ON Monday March 23, 2020, a national lockdown was announced, which then started on March 27. That Friday I sat on our stoep in Green Point and a listless silence hung over everything.
As the days unfolded, I saw more and more needy people walking in our street. One woman cried every day.
Her sorrow originated from a deep darkness. We made sandwiches, gave money, the number of homeless grew.
To get some fresh air, I often took a Woolies bag, put on a mask and walked to Sea Point to shop. Outside every supermarket there were hordes of hungry people begging for food, not even money.
I (and a few others) used to buy about 10 loaves of bread, polony and butter. Not because I'm such a fantastic person (on the contrary), simply because it was my human duty.
I noticed certain people glaring at me. One day, a woman with a blonde haircut and a white catsuit said to me: “These vragrants are a nuisance in the area, invaders. Stop feeding them."
I continued walking in a daze, past an area near the tennis courts across from Three Anchor Bay that later became known as Tent City. Every time I was there, I saw the space filling up.
Various organisations intervened and started feeding displaced people and tent dwellers. I'm scared to name names. Because there have been so many court cases about defamation, eviction orders and racism, I will have to be careful, finger on the mouth.
One clique was vocal on social media about people who gave food to those in need. They called the starving people “vagrants, criminals, dirt, interlopers, barbarians" and “out-of-towners".
Later, disputes really got out of hand when they found out there was a couple in Mouille Point who were feeding people. They had a legal permit to do so.
One man spread the “sinner's" personal details on social media. During the night of Wednesday May 6, men on motorbikes drove past his car in Mouille Point and pelted it with petrol bombs.
The car was destroyed. Later, the police also arrived at this Samaritan's residence and threatened him.
Various artists and activists subsequently beautified the wreckage of the Mini and it served as a monument and work of art to remind people of survival and goodwill.
The noise on social media only got worse and defamation lawsuits were filed in courts. It got so bad that politician Brett Herron filed a complaint with the police against one of the most toxic Facebook groups.
I made my point clear on some of these groups and have been banned from quite a few, simply because I was on the homeless people's side. It was lockdown time, people were impoverished, but some of Sea Point's wealthy residents hardened their hearts against the “occupation" of land because they were worried about property prices.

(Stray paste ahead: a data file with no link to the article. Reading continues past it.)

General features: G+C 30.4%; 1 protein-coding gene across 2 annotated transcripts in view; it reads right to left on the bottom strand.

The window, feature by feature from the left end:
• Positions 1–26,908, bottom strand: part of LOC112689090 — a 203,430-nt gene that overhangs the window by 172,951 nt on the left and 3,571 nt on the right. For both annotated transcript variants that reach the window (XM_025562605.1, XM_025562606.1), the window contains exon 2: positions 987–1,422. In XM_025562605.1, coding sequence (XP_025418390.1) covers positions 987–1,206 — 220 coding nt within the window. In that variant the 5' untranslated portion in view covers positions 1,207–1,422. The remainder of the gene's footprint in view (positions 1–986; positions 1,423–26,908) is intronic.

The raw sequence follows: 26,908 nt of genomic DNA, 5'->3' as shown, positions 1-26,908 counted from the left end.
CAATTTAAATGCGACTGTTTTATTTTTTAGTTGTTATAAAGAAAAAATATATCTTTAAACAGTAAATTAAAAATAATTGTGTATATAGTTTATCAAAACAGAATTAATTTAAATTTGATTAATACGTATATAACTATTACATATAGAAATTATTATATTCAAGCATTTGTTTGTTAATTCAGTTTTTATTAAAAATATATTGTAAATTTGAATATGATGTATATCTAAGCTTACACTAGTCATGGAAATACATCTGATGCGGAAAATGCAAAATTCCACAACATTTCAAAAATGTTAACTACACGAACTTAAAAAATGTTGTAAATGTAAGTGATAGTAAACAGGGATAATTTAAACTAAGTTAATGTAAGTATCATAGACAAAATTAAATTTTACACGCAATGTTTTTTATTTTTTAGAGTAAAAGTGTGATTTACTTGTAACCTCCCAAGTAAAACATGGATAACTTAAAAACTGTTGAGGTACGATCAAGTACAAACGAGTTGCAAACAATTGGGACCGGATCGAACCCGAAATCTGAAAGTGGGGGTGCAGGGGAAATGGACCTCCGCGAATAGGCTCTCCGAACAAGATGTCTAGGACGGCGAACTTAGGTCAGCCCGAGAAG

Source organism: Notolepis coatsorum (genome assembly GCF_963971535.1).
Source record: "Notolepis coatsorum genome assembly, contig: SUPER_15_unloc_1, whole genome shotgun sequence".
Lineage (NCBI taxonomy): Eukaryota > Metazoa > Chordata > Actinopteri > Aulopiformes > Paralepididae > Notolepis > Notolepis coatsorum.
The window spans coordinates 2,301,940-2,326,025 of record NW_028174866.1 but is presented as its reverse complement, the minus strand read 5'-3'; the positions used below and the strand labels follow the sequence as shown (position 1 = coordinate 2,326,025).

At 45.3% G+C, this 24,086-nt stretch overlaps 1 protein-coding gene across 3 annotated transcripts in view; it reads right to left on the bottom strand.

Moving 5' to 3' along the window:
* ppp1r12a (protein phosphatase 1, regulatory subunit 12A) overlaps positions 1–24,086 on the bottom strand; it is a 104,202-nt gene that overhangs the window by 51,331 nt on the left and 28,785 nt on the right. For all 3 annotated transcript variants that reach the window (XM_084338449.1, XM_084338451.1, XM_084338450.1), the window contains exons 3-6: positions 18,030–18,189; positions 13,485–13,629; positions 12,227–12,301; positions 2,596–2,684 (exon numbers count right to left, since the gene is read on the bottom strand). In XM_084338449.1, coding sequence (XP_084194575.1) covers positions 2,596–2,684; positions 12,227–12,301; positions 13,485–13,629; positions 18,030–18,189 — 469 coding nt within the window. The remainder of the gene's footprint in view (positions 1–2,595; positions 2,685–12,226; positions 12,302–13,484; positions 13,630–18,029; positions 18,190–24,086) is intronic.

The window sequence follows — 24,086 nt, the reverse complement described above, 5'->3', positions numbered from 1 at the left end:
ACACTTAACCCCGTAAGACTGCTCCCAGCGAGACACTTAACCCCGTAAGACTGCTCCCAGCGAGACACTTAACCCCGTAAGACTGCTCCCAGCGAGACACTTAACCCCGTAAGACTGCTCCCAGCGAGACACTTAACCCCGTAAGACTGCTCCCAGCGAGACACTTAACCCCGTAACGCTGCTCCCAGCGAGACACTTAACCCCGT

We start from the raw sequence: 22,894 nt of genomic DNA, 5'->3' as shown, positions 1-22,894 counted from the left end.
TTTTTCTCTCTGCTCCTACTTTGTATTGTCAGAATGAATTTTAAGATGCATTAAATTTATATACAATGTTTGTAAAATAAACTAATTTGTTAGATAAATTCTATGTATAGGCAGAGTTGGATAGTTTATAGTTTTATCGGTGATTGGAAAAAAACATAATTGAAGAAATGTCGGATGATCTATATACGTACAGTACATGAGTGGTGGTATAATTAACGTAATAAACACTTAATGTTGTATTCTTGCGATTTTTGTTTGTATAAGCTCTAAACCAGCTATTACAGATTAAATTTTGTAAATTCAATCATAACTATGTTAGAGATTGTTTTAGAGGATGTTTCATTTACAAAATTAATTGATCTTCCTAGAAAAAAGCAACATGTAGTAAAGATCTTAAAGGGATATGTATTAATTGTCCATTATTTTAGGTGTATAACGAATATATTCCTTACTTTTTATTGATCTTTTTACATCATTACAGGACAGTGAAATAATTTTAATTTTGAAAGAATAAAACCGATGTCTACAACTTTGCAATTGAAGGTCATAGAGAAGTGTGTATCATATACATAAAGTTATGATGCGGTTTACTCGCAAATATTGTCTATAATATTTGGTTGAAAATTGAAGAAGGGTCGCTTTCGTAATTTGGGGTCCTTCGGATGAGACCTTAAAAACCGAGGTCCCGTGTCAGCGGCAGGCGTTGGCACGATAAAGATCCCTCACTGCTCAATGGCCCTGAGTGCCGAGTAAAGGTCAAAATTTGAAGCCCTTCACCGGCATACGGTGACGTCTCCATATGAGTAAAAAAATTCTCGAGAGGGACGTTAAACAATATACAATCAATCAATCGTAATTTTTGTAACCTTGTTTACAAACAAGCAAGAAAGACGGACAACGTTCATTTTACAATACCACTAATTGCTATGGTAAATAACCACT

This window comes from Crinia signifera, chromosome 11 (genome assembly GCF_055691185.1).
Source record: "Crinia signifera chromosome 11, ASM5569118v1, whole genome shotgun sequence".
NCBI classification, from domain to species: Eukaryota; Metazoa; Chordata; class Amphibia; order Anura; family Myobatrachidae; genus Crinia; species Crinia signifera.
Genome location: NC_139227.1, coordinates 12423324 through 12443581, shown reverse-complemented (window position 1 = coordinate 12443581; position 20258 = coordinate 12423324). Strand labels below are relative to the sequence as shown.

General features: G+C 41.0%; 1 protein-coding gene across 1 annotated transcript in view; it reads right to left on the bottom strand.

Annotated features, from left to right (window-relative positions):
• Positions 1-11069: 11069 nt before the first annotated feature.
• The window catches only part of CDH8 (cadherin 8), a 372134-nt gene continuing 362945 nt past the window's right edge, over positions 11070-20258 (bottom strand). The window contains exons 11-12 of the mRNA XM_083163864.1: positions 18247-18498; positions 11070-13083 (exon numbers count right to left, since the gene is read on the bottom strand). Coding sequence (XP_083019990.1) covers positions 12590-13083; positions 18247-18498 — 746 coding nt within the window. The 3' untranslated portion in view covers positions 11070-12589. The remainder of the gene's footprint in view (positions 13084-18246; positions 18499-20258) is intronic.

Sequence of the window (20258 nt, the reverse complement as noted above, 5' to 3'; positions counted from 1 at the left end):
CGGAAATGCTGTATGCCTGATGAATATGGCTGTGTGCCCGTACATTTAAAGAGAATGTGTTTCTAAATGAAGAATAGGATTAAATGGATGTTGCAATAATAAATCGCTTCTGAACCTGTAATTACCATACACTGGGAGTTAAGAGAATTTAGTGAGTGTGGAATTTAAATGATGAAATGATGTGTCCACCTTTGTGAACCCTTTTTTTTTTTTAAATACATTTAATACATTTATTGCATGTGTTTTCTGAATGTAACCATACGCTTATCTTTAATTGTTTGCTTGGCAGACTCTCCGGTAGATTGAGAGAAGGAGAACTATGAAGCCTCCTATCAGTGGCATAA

One day, we who identified ourselves as pro-poor appeared on a “hit list”.
It was a type of blacklist that warned us to be on our guard. At the top of the list was a message: “And please would you ditch any more kowtowing to the nasty leftists, especially the following ratbags.” There were 12 of us lefties and ratbags, what a badge of honour. It ended like this: “And there you have them. My eagle eyes will keep a close watch on any online and offline fraternising with the wicked people mentioned above.”
This list was dismissed as a joke but it added to the dangerous atmosphere that prevailed in Sea Point. The walls of one woman's house were spray-painted during the night and she also became involved in a court case.
Another woman on the list had a miscarriage and is now out of the country. One woman was bullied so much that she wanted to take her own life and we had to devise plans to assist her. She moved out of Cape Town.
During this time of Covid and harshness, a young dog walker whose work had dried up hanged himself from a lamppost in Sea Point.
I was denounced as antisemitic at the South African Jewish Board of Deputies, something it does not take lightly. As a child I grew up with Jewish children in Sea Point, my mother entertained Jewish activists such as Hilda Bernstein and I have lived on and off with a Jew for 40 years.